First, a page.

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Low-frequency isopycnal variability in the Alaska Gyre from Argo

Cummins, Patrick F., Masson, Diane
Progress in oceanography 2018 v.168 pp. 310-324
advection, climate models, heat, prediction, wind, Alaska, Pacific Ocean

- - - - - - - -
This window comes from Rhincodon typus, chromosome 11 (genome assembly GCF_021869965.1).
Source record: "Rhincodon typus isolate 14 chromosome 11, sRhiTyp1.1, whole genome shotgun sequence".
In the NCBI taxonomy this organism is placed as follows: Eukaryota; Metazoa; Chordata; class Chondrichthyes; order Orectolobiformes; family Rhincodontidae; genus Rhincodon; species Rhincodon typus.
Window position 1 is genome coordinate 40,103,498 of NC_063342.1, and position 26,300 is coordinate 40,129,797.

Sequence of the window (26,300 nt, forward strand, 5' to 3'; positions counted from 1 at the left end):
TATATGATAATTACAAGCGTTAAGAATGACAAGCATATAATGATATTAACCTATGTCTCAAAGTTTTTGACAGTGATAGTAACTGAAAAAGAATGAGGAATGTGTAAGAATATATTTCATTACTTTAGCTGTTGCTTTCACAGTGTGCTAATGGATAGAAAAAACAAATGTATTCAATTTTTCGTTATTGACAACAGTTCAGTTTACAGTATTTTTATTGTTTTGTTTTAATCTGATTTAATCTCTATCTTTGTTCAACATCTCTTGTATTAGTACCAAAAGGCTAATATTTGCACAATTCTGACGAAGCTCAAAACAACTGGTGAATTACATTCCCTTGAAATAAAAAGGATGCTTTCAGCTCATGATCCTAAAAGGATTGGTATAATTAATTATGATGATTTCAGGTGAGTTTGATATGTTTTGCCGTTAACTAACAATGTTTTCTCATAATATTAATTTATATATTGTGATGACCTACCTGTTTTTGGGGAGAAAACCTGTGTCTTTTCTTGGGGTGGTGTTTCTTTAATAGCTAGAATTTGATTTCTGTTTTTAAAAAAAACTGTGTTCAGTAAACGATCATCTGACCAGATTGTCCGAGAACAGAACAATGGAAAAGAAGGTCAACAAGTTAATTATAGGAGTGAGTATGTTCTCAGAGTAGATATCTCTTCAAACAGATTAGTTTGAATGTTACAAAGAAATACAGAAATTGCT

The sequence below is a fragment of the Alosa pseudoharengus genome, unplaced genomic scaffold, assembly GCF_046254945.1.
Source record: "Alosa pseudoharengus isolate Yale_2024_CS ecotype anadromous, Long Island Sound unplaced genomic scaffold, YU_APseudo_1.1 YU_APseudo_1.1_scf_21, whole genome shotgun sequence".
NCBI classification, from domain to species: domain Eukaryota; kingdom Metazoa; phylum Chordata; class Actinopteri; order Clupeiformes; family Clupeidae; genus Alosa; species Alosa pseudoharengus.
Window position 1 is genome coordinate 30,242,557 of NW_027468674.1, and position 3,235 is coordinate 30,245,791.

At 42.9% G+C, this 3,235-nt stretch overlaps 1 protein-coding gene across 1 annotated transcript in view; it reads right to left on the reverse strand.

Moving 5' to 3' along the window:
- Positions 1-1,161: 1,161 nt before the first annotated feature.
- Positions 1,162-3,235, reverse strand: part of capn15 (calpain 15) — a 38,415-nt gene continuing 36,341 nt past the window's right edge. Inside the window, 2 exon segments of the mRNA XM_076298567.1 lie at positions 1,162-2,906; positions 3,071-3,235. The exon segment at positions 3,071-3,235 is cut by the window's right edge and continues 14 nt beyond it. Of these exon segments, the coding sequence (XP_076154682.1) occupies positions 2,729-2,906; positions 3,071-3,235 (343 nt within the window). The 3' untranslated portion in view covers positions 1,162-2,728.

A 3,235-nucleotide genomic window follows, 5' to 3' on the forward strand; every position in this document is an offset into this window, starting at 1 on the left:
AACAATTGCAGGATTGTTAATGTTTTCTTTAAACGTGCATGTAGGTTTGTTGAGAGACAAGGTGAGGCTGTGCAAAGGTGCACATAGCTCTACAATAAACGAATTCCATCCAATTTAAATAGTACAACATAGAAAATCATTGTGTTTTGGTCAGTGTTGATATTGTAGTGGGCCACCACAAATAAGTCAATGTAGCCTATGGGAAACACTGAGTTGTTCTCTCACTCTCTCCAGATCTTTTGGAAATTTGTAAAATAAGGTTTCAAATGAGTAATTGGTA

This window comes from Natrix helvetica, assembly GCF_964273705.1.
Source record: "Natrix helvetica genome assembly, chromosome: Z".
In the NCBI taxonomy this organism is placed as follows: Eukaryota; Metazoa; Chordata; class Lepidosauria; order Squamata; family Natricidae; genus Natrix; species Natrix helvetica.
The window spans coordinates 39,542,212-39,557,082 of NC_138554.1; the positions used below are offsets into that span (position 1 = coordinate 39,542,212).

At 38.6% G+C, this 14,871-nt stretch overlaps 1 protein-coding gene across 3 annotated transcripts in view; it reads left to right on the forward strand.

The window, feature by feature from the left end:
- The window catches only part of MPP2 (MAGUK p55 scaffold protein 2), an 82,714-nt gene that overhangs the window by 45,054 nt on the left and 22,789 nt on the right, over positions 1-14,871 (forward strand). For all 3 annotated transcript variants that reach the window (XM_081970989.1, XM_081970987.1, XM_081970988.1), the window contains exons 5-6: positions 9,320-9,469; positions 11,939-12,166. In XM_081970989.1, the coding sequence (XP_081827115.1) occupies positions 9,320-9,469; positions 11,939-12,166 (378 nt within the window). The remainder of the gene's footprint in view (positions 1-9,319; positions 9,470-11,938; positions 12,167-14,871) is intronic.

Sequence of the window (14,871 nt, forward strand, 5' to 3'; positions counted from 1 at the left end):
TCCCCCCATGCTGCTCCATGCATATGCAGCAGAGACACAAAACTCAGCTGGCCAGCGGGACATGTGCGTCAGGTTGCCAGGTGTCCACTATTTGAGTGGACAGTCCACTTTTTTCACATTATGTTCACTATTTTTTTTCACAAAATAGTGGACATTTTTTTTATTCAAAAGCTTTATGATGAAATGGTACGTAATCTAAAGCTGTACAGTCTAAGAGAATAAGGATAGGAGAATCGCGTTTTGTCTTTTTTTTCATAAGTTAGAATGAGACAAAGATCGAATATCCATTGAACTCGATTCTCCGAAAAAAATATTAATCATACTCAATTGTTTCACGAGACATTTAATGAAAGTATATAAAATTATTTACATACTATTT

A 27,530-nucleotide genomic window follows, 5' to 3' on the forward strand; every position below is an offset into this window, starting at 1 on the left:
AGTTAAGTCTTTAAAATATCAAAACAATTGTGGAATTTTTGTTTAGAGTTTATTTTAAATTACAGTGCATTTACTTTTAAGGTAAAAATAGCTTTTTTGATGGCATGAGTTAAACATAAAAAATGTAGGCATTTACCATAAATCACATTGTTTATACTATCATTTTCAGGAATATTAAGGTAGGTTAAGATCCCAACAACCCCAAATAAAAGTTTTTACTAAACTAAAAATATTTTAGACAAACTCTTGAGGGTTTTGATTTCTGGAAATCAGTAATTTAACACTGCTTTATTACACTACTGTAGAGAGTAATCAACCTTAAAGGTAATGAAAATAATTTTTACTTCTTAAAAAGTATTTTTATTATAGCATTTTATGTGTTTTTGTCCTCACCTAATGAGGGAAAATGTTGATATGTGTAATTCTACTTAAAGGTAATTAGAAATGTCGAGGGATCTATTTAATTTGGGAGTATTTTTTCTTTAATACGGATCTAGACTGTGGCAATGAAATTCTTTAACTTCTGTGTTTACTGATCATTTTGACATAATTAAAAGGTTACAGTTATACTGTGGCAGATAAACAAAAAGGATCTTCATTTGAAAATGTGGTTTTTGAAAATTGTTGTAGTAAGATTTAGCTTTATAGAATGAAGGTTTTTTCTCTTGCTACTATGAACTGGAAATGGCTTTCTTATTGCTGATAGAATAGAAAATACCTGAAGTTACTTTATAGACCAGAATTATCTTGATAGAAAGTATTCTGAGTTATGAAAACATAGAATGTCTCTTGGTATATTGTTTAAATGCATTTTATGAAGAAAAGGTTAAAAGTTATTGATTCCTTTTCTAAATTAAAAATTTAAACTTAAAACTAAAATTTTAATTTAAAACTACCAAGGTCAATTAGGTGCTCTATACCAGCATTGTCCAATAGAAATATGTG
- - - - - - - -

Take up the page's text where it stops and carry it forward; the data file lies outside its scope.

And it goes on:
The deployment of a large number of Argo floats in the northeast Pacific Ocean since 2001 has led to a great increase in the volume of data available to study the regional variability on interannual to decadal time scales. In this paper, gridded fields of hydrographic data from Argo are used to examine the low-frequency variability of representative isopycnal surfaces over the Alaska Gyre in the eastern subpolar North Pacific. Anomalies in the depth of isopycnal surfaces and spice anomalies on these surfaces are considered over the 14 year period, 2004–2017.An EOF analysis is used to characterize the variability occurring at large scales over the region. The leading mode of isopycnal depth anomalies through the upper 1000 m of the water column is found to be related to the Pacific Decadal Oscillation. The response of a stochastic climate model driven by local Ekman pumping is shown to give a reasonable account of variability in the depth of the shallow main pycnocline over the Alaska Gyre, although ocean dynamics must play a role in shaping the spatial response to the wind forcing.Evidence is presented for counter-propagating isopycnal depth anomalies in the Subarctic Current. At the depth of the main pycnocline, propagation is dominated by disturbances that are advected eastward by the mean flow. At greater depths, isopycnal depth anomalies propagate westward at approximately twice the speed of first mode, long baroclinic Rossby waves, consistent with the propagation of Rossby waves seen in altimetric observations of sea surface height variability.The eastward advection of spice anomalies is also evident in the upper ocean. However, the dominant signal in the record is a large-scale positive spice anomaly that forms locally on subsurface isopycnals. Evidence is presented that this anomaly arises mainly from the downward diffusion across the pycnocline of heat associated with the marine heatwave of 2013–14 over the northeast Pacific. The extent to which anomalies are generated locally may limit the potential for decadal prediction of upper ocean conditions over the region.